How to cook and eat chontaduro

The easiest and most direct way to enjoy chontaduro is to head to the streets of Colombia to try the common roadside snack. When you're walking Colombian city streets, from the capital of Bogota to mountainous cities like Peira, all you need to do is look out for fruit sellers standing near a pile of red-orange and yellow-ish fruits.

Chontaduro sold as a street snack, is usually boiled for around five hours in salted water (per Colombia Co), and then, the chontaduro is served pre-peeled and cut (via Eat Your World). The fruit is often sold in bags already well-seasoned with salt, lemon, honey, or even milk. These additional acidic and sweet flavorings enhance the taste of the chontaduro fruit itself. If you can get your hands on raw chontaduro, you can prepare them by giving the fruit a good wash and then boil in salted water, though it can also be roasted or baked (via Slow Food Foundation for Biodiversity). Even the seed is edible and tastes like coconut (Speciality Produce).

Nutritional benefits of chontaduro

Chontaduro is an exceptionally nutritionally dense food, and according to ExpoJeg, the tiny fruit is compared to an egg because it contains a complete range of nutrients the body needs — carbohydrates, protein, fatty acids, amino acids, vitamins, minerals, and also provides fiber. Among the fatty acids found in chontaduro are omega 3 and omega 6, both essential to human growth and health, and must be consumed as the body cannot produce these on its own (via Mount Sinai and Harvard Health).

One recent study from 2023, which studied the impact of eating avocado, trout, whole grains, and fruit — most notably, including chontaduro — even found that this type of diet reduced inflammation. However, the health benefits of the chontaduro don't end there, as many Colombians believe that the tiny fruit is a natural aphrodisiac, according to Colombia Co. In Colombia, you can find aphrodisiac juices and energy drinks with the fruit (per Latin Market).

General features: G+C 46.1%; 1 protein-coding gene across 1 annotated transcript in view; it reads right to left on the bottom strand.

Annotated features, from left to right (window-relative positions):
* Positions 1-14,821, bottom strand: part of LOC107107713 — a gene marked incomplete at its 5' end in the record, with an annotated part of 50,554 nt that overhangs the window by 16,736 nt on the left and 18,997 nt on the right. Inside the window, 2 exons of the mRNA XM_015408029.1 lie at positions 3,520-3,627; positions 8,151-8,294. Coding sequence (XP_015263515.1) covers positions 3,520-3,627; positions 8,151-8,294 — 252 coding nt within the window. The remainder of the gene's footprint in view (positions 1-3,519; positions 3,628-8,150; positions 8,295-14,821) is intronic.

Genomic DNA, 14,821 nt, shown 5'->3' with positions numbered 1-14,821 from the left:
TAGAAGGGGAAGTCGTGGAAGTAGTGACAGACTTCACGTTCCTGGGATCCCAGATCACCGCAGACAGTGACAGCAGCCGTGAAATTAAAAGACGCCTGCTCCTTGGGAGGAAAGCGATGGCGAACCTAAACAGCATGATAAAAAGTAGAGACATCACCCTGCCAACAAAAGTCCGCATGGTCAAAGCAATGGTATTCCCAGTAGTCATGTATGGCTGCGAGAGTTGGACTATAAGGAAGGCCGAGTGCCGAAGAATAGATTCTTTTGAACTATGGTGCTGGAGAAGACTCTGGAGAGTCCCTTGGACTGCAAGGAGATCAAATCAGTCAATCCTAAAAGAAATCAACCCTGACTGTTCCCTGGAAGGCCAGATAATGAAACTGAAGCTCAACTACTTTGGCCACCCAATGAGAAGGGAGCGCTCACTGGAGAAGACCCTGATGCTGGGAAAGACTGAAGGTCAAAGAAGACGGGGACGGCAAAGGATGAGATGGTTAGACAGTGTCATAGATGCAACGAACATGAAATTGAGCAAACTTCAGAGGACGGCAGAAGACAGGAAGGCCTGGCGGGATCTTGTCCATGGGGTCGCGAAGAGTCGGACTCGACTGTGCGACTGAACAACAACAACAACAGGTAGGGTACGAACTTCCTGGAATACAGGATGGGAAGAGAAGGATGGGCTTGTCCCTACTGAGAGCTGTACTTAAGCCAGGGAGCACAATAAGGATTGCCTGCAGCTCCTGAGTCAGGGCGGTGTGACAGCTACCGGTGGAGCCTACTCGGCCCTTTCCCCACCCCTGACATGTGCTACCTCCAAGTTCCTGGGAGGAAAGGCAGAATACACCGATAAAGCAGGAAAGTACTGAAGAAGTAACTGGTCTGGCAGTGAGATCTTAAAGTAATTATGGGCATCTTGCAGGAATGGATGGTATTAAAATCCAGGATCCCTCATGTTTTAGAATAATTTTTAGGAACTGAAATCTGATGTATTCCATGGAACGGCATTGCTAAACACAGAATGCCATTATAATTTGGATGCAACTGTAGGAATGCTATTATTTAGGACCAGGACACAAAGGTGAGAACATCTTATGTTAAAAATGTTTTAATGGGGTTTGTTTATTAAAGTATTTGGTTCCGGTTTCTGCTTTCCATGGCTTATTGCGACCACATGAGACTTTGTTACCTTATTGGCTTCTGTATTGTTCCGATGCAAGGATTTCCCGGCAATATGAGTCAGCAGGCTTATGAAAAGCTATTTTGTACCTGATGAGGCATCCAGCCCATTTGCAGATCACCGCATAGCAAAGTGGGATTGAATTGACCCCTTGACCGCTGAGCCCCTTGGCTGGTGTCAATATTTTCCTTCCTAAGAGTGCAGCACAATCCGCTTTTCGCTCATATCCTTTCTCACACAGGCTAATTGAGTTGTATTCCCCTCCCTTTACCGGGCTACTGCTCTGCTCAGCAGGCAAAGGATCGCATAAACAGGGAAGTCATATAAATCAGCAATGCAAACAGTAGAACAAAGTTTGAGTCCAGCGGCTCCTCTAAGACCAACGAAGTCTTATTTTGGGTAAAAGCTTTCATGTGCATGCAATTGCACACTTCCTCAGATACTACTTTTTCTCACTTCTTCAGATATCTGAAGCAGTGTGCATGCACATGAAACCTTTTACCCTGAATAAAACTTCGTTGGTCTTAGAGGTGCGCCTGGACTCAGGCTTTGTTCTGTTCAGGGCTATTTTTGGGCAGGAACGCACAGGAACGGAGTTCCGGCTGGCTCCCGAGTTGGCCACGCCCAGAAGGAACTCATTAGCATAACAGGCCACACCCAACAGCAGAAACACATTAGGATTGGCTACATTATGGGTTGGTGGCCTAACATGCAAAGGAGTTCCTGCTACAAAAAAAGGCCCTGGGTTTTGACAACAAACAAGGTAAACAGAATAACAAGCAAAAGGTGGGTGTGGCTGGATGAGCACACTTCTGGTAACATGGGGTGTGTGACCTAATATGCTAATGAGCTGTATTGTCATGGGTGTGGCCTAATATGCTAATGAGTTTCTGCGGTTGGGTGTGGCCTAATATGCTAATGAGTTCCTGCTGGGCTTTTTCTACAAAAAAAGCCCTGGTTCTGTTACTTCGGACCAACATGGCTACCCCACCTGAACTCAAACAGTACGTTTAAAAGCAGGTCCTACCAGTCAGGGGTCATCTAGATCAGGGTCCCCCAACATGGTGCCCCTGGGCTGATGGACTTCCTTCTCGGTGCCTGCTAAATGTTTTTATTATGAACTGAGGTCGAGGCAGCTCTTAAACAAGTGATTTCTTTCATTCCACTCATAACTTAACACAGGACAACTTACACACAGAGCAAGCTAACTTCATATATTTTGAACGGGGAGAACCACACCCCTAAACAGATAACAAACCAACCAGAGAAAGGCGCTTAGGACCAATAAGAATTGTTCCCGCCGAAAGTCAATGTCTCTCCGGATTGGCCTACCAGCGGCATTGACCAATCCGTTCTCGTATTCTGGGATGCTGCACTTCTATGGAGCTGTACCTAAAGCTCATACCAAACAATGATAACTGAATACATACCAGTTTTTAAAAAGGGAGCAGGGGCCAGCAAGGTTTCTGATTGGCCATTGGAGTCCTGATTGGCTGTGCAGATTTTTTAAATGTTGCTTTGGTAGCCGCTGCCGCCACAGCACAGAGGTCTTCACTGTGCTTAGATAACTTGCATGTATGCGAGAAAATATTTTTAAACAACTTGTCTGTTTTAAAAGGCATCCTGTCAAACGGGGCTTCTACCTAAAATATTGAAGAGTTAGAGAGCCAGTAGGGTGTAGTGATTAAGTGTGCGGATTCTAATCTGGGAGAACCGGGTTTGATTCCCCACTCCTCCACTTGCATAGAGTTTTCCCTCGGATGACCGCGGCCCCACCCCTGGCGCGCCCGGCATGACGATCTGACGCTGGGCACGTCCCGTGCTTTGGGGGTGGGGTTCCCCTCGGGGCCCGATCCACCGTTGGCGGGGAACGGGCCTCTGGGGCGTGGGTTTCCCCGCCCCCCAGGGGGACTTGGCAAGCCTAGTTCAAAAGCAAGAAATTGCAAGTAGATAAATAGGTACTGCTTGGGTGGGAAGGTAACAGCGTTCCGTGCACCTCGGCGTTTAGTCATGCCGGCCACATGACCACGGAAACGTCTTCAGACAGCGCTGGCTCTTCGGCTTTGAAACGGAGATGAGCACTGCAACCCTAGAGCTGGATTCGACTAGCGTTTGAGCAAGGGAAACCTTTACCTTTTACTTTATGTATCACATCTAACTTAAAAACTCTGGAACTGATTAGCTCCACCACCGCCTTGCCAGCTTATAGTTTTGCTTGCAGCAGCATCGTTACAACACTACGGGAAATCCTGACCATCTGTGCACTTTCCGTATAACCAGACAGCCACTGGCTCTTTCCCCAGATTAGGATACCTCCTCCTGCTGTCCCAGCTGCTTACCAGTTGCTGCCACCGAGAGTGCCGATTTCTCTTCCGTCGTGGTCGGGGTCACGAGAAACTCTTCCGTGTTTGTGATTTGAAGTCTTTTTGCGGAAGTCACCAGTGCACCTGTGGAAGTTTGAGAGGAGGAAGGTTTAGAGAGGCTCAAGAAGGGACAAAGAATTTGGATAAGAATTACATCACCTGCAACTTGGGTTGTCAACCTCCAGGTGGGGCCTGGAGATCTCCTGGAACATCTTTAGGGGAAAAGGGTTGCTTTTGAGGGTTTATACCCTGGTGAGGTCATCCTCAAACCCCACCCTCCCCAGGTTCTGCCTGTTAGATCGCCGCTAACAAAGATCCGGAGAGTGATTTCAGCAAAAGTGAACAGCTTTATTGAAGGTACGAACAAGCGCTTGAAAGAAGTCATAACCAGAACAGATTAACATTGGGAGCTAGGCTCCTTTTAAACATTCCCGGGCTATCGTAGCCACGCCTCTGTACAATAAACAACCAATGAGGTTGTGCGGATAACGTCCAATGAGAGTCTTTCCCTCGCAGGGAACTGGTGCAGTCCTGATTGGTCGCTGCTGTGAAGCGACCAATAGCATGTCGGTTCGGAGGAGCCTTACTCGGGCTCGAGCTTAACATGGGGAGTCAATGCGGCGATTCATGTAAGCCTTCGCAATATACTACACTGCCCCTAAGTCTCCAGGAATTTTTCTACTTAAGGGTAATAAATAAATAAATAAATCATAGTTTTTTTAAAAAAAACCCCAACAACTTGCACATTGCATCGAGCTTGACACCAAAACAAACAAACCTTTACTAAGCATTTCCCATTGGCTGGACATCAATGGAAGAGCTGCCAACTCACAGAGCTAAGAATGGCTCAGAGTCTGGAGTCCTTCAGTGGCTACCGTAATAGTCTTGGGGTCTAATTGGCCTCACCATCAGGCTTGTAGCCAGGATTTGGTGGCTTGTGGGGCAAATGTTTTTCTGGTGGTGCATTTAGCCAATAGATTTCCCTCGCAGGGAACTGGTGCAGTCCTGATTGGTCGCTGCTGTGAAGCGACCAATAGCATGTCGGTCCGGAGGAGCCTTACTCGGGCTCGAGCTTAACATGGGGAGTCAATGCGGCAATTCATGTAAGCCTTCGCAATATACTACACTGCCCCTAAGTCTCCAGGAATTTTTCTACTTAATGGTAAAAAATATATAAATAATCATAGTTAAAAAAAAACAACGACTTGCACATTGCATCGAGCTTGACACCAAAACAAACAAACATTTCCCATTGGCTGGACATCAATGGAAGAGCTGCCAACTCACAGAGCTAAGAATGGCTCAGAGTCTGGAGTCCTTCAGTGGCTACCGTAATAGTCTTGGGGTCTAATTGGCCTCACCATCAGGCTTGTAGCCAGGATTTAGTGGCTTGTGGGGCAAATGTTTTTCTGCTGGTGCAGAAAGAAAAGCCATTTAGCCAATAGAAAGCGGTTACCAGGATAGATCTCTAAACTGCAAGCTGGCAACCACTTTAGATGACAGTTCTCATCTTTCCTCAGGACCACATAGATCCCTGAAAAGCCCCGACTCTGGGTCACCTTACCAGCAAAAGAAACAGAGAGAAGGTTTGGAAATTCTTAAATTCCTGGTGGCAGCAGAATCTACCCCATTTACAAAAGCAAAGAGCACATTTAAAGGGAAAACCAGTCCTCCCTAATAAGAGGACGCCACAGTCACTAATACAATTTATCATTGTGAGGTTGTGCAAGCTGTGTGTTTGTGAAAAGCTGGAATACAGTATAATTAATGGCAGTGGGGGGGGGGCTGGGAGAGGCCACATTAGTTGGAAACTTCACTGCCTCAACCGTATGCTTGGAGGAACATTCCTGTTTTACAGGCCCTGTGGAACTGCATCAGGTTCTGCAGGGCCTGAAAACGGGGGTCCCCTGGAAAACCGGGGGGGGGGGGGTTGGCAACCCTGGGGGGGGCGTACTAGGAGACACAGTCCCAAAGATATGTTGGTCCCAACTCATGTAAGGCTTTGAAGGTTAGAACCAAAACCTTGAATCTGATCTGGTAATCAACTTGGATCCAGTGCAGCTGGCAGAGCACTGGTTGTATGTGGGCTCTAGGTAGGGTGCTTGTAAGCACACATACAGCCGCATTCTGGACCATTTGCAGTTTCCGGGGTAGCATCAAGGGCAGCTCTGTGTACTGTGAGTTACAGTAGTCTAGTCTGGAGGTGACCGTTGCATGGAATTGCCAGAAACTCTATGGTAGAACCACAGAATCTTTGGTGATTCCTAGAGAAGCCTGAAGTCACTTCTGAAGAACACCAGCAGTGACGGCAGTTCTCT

Other names, uses of chontaduro and where to buy

Per the Slow Food Foundation for Biodiversity, chontaduro also goes by cachipay, jijirre, bobi, cachipaes, pichuguao, pijuayo, pupunha, supa, tembé, and in Colombia is also called a "miniature coconut" (per Colombia Co).

One traditional drink in the Amazon is the chicha de chontaduro, made up of crushed fermented chontaduro mixed with water. This concoction slakes thirst and is super healthy, retaining all of the nutritional benefits of the fruit itself. According to Not Your Average American, in Ecuador, the chicha de chonta is a drink enjoyed at festivals and parties where people gather to work on a communal project. Other uses of the chontaduro include frying it, pickling it, and using it in sauces, soups, jellies, and jams, and the flesh itself can also be turned into flour for making bread, tortillas, or cakes. If you can't get to Colombia to try the fruit, know that chontaduro may be hard to source fresh in North America. However, you can buy it bottled on Amazon, or if you want to grow it yourself, seeds are available for sale on Etsy.